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The cost-utility of brief therapy compared with cognitive–behavioural therapy (CBT) and care as usual in the treatment of depression and anxiety has not yet been determined.
To assess the cost-utility of brief therapy compared with CBT and care as usual.
A pragmatic randomised controlled trial involving 702 patients was conducted at 7 Dutch mental healthcare centres (MHCs). Patients were interviewed at baseline and then every 3 months over a period of 1.5 years, during which time data were collected on direct costs, indirect costs and quality of life.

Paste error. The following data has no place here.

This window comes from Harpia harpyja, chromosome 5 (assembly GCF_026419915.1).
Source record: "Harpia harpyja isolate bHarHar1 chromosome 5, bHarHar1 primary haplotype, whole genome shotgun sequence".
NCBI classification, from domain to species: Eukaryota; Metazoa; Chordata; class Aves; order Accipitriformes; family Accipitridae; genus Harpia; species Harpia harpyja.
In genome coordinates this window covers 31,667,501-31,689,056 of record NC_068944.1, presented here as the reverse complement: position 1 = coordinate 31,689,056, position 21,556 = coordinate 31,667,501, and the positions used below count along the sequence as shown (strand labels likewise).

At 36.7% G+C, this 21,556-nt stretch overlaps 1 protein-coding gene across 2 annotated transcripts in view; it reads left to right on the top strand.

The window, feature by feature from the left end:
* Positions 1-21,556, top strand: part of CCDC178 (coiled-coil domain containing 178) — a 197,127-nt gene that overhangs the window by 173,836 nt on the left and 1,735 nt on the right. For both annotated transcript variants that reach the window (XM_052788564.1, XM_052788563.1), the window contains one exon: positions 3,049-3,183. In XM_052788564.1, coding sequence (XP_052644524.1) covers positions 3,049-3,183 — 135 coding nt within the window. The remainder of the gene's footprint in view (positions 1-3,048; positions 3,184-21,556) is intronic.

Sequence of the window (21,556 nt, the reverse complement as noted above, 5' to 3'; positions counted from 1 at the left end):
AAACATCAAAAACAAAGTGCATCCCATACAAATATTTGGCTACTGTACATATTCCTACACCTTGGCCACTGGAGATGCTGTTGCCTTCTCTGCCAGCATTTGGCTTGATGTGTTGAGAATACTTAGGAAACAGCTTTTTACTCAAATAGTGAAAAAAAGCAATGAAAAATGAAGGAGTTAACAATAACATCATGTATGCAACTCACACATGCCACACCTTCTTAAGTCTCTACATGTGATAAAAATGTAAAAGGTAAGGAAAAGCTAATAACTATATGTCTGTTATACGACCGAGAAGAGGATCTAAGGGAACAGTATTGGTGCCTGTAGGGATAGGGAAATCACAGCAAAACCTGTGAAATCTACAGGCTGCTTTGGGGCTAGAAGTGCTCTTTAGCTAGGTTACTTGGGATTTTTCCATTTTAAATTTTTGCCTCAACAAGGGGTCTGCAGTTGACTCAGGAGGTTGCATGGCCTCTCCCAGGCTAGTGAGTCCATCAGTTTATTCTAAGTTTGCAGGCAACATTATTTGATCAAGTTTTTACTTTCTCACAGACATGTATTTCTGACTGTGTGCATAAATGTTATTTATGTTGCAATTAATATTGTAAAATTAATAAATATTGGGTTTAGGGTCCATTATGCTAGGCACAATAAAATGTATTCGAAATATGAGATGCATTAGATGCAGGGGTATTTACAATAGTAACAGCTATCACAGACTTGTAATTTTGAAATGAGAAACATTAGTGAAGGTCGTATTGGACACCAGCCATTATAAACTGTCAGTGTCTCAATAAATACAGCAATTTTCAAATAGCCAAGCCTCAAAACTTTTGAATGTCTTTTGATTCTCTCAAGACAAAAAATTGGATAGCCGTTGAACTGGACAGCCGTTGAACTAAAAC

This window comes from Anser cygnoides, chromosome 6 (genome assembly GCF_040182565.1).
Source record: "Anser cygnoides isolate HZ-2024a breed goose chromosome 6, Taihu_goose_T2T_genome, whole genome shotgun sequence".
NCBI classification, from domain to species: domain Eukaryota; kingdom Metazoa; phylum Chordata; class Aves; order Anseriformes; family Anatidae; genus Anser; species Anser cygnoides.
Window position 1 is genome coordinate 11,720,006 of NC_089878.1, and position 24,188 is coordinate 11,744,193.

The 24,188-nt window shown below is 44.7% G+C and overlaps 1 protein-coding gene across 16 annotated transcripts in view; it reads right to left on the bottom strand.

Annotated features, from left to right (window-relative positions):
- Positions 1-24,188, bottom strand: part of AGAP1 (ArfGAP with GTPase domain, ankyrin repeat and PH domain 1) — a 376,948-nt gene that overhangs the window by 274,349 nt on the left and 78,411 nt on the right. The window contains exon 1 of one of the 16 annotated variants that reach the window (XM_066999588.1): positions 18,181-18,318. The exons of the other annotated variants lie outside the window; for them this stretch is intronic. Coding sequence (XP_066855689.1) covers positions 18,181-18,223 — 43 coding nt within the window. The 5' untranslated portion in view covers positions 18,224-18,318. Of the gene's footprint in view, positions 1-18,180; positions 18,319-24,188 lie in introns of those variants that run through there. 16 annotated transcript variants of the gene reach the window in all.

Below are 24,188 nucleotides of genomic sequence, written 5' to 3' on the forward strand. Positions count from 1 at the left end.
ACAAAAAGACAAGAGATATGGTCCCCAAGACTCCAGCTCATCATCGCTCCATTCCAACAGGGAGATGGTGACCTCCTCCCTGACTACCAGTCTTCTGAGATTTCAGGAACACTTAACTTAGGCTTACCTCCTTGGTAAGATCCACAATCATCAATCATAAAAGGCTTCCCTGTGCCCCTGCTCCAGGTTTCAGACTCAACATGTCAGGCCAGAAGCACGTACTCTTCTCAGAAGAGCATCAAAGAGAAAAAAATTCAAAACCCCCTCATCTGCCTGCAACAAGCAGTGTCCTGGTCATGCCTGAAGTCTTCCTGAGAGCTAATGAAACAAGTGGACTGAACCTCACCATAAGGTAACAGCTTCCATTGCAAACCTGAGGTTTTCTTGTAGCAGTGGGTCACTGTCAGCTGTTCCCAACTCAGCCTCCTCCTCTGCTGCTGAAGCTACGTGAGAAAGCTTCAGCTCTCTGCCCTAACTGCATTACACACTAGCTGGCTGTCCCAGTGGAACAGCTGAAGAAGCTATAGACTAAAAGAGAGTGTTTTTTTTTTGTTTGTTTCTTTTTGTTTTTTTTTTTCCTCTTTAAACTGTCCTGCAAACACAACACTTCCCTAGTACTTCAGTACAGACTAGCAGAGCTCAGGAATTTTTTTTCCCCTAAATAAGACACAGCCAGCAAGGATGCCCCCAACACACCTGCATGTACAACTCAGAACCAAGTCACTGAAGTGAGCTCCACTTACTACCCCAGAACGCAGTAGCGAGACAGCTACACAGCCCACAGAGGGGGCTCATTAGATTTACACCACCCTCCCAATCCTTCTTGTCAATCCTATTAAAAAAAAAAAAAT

The mean direct costs of treatment at the MHCs were significantly lower for brief therapy than for CBT and care as usual. However, after factoring in other healthcare costs and indirect costs, no significant differences between the treatment groups could be detected. We found no significant differences in quality-adjusted life-years between the groups.
Cost-utility did not differ significantly between the three treatment groups.
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